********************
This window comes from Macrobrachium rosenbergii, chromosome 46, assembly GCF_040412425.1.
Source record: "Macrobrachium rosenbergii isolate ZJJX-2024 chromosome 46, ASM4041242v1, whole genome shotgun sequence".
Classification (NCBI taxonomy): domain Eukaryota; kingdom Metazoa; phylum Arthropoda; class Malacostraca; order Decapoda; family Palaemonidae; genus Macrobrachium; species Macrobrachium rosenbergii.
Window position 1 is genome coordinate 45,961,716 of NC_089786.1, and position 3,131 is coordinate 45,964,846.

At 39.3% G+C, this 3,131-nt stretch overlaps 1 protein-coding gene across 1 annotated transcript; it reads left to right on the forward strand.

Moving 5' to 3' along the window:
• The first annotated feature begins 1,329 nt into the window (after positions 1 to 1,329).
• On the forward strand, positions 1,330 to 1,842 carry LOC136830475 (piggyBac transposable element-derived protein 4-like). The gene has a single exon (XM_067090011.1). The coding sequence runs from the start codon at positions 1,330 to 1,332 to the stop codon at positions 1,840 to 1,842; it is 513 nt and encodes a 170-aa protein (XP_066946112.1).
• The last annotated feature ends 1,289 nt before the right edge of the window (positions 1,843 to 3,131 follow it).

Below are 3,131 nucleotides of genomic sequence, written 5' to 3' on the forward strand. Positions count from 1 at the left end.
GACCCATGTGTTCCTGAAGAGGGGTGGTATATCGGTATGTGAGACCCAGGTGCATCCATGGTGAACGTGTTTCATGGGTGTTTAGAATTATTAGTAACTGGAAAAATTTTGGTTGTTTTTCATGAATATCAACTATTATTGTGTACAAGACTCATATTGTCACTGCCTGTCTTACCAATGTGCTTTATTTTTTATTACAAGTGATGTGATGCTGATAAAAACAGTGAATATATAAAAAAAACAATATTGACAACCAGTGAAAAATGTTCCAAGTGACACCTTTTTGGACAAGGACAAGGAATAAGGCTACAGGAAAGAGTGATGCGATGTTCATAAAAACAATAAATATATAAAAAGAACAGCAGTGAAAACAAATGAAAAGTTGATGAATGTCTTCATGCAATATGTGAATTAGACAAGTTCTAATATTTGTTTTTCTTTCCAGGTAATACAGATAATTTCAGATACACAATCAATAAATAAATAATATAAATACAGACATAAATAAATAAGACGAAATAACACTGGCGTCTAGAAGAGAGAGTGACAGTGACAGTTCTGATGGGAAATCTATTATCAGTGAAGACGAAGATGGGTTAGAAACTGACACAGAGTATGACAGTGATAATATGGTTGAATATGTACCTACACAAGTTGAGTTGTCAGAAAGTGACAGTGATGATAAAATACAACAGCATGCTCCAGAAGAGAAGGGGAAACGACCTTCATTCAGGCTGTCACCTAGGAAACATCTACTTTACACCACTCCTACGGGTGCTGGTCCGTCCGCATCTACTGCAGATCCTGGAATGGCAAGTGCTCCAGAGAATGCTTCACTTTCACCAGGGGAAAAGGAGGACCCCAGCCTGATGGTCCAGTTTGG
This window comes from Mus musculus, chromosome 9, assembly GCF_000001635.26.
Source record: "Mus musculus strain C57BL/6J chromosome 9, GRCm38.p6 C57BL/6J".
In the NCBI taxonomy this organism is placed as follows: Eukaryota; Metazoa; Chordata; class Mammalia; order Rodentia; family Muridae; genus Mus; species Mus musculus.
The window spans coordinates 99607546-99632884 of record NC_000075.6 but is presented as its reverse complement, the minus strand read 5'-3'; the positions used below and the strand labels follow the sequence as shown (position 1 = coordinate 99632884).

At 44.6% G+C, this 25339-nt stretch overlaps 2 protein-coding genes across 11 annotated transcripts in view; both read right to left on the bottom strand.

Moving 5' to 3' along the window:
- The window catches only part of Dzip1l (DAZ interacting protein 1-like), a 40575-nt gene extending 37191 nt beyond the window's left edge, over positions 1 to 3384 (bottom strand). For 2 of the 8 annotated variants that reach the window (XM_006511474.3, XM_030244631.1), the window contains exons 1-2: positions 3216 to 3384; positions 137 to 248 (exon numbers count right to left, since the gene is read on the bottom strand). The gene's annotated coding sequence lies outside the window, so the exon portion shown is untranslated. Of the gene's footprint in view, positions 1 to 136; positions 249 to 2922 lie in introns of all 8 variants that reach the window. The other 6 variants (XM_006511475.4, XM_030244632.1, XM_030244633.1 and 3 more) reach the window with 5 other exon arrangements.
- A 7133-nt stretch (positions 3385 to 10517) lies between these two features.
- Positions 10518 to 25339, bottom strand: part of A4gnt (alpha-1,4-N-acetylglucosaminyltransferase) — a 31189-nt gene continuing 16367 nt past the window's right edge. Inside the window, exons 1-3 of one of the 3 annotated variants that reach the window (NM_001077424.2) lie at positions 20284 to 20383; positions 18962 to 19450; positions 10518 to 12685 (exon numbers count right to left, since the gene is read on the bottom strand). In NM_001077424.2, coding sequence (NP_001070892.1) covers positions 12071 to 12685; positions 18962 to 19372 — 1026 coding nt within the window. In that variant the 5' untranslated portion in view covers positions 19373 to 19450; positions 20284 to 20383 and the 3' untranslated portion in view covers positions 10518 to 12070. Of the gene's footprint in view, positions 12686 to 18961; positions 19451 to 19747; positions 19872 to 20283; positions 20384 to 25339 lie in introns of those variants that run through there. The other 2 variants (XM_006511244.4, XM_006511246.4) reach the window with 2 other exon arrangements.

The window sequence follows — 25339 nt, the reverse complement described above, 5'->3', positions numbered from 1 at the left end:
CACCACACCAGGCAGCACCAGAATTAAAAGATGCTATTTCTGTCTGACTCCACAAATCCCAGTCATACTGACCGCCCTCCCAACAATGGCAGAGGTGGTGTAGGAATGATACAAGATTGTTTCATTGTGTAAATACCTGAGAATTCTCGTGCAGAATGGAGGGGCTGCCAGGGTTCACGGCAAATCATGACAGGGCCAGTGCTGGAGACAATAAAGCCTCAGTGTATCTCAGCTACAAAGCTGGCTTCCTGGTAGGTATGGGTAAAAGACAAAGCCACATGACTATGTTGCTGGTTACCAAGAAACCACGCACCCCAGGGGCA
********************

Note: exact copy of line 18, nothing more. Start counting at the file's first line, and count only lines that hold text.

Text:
- The window catches only part of Dzip1l (DAZ interacting protein 1-like), a 40575-nt gene extending 37191 nt beyond the window's left edge, over positions 1 to 3384 (bottom strand). For 2 of the 8 annotated variants that reach the window (XM_006511474.3, XM_030244631.1), the window contains exons 1-2: positions 3216 to 3384; positions 137 to 248 (exon numbers count right to left, since the gene is read on the bottom strand). The gene's annotated coding sequence lies outside the window, so the exon portion shown is untranslated. Of the gene's footprint in view, positions 1 to 136; positions 249 to 2922 lie in introns of all 8 variants that reach the window. The other 6 variants (XM_006511475.4, XM_030244632.1, XM_030244633.1 and 3 more) reach the window with 5 other exon arrangements.